As at the start of 2015, three different versions exist of the revised Swiss Therapeutic Products Act, which will change the law on discounts and incentive systems for those falling within its scope.
Key questions which remain unanswered are: First, whether the revised provisions will only be applicable to (prescription) drugs or also to medical devices; and secondly, to what extent discounts and incentive systems will be permissible. For medtech companies it will be particularly important to closely monitor future developments in 2015 since, should the revised provisions also be applicable to medical devices, the medtech industry will be faced with a new set of legal rules which will have considerable impact on the distribution and marketing of medical devices.
The current legislation on rebates and incentive systems in the Swiss Therapeutic Products Act entered into force on 1 January 2002 and has kept pharmaceutical companies and lawyers busy ever since. This legislation is currently undergoing a revision, which is supposed to enter into force on 1 January 2016. At the moment, however, there are still some uncertainties with respect to the scope of the revised legislation and whether it will only be applicable to drugs – similar to the current legislation – or also to medical devices.
Art. 33 of the Therapeutic Products Act currently prohibits pharmaceutical manufacturers from granting, and medical persons from accepting, material beneits, if such beneits are likely to influence a medical person’s prescription or dispensing behaviour. Permitted are: (a) material beneits of modest value (up to CHF 300) and which are related to the medical or pharmaceutical practice; and (b) commercially and economically justified discounts which are directly relected in the price. This provision has been said to be unclear and unsuitable for the effective targeting and prevention of incentives offered by pharmaceutical companies to doctors and pharmacists.As a result, there has been legal uncertainty which has led to several administrative and criminal proceedings, not only against pharmaceutical companies, but also against doctors and pharmacists.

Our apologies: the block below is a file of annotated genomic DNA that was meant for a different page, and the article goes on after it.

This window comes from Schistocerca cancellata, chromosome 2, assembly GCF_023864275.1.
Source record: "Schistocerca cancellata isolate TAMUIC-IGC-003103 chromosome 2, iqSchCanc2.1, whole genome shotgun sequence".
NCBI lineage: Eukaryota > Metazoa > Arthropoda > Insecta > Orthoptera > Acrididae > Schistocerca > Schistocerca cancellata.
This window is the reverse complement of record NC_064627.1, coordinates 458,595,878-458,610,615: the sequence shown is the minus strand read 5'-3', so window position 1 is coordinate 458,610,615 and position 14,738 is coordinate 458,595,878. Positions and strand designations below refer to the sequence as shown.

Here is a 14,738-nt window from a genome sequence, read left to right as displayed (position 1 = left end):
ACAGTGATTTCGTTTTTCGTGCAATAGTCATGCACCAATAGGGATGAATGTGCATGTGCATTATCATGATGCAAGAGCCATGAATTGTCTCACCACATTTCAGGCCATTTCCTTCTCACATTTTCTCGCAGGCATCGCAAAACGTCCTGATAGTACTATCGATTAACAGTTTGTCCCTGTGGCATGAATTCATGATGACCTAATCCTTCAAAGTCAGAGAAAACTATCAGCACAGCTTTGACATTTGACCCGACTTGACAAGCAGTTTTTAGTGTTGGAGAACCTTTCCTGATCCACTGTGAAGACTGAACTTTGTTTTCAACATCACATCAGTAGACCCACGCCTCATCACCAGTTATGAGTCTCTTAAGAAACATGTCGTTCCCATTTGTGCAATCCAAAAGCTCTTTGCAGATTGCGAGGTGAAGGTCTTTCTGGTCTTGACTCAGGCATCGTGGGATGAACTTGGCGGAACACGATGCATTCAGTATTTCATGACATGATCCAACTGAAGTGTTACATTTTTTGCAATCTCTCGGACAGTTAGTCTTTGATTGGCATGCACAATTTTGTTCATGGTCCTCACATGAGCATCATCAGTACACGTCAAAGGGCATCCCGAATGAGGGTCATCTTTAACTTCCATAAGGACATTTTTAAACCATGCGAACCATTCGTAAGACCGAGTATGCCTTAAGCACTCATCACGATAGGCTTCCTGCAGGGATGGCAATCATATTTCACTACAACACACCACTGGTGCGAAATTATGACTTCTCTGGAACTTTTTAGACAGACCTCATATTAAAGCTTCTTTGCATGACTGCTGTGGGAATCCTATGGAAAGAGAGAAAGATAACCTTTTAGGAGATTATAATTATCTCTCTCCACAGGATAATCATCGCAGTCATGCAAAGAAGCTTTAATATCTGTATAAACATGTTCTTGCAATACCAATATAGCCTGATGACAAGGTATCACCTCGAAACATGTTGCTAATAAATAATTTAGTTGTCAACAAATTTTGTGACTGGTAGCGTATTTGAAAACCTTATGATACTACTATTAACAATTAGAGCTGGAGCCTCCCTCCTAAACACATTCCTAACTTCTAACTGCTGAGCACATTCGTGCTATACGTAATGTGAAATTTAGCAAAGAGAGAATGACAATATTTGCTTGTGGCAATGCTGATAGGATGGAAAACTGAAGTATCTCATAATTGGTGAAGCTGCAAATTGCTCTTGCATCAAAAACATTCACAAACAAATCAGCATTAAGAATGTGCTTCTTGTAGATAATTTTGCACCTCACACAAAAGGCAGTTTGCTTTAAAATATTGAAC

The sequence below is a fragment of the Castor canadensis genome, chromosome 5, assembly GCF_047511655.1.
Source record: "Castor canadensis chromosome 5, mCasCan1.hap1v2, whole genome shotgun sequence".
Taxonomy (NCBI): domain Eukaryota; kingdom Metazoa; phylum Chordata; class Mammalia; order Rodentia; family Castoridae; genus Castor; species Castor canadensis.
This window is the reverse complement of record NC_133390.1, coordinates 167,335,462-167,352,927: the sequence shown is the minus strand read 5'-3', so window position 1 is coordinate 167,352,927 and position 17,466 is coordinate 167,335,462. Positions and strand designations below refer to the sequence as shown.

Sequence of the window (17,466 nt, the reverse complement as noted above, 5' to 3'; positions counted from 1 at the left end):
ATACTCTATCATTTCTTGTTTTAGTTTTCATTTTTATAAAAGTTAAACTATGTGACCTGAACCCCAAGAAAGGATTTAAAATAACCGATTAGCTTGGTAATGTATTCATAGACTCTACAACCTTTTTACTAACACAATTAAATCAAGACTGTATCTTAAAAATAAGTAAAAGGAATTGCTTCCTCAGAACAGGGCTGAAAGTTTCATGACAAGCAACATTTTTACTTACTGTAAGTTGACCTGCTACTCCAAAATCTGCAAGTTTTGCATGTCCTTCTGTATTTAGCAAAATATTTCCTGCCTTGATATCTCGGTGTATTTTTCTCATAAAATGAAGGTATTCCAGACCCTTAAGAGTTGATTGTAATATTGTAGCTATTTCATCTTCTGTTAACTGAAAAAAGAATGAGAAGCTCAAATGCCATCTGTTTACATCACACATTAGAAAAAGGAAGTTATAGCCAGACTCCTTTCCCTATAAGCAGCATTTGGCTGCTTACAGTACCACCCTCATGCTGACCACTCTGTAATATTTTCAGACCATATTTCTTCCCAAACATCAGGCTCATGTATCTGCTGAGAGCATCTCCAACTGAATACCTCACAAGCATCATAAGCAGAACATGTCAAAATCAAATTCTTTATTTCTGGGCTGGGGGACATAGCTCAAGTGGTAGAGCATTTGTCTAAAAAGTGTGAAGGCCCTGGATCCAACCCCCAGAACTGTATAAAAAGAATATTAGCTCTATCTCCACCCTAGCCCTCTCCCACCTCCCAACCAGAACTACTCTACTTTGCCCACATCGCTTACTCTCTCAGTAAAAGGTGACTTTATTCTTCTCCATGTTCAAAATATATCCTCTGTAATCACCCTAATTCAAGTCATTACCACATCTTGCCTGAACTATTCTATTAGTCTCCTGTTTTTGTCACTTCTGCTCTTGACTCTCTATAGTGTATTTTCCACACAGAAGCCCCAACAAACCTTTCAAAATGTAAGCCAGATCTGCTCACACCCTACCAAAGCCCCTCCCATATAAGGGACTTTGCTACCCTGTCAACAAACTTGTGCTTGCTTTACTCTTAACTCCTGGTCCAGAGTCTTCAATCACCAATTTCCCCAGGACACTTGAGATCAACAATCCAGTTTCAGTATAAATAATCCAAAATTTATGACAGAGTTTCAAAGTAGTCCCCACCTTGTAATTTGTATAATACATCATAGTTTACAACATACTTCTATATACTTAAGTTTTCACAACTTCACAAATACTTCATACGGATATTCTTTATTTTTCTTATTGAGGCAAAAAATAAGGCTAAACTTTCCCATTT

The aim of the current revision is to provide more clarity on the admissibility of discounts and incentive systems in the therapeutic products industry. In 2012, the Swiss Federal Council issued draft legislation that would have led to a prohibition of all kinds of discount and rebate systems for prescription drugs, unless such rebates would have been fully passed on to the patients. Additionally, the draft contained far-reaching transparency and disclosure obligations which would have required doctors and pharmacists to disclose their commercial ties with pharmaceutical and medtech companies.
In mid-2014, the Swiss National Council changed the draft considerably. According to the National Council, the provision regarding discounts and incentive systems shall not only apply to (prescription) drugs but also to medical devices – which would constitute a significant expansion compared to the current legislation. On the other hand, the National Council deviated from the Federal Council’s position that discounts shall not be allowed at all and defused the far-reaching transparency and disclosure obligations foreseen in the Federal Council’s draft. Discounts and incentive systems would, in the National Council’s opinion, still be possible but should be made transparent in the books and records of the pharmaceutical and medtech companies as well as in those of the doctors and pharmacists.
In November 2014, the second chamber of the Swiss Parliament, the Council of States, also deliberated over the revision of the Therapeutic Products Act, the draft of the Federal Council and the changes decided by the National Council. In accordance with the Federal Council but contrary to the views of the National Council, the Council of States decided to limit the applicability of the provisions regarding discounts and incentive systems to prescription drugs only. Additionally, the Council of States further amended the requirements for admissible discounts and incentive systems. Contrary to the recommendation of the National Council and in accordance with the approach of the Federal Council, the Council of States decided to apply the transparency obligations to all therapeutic products (i.e. drugs and medical devices).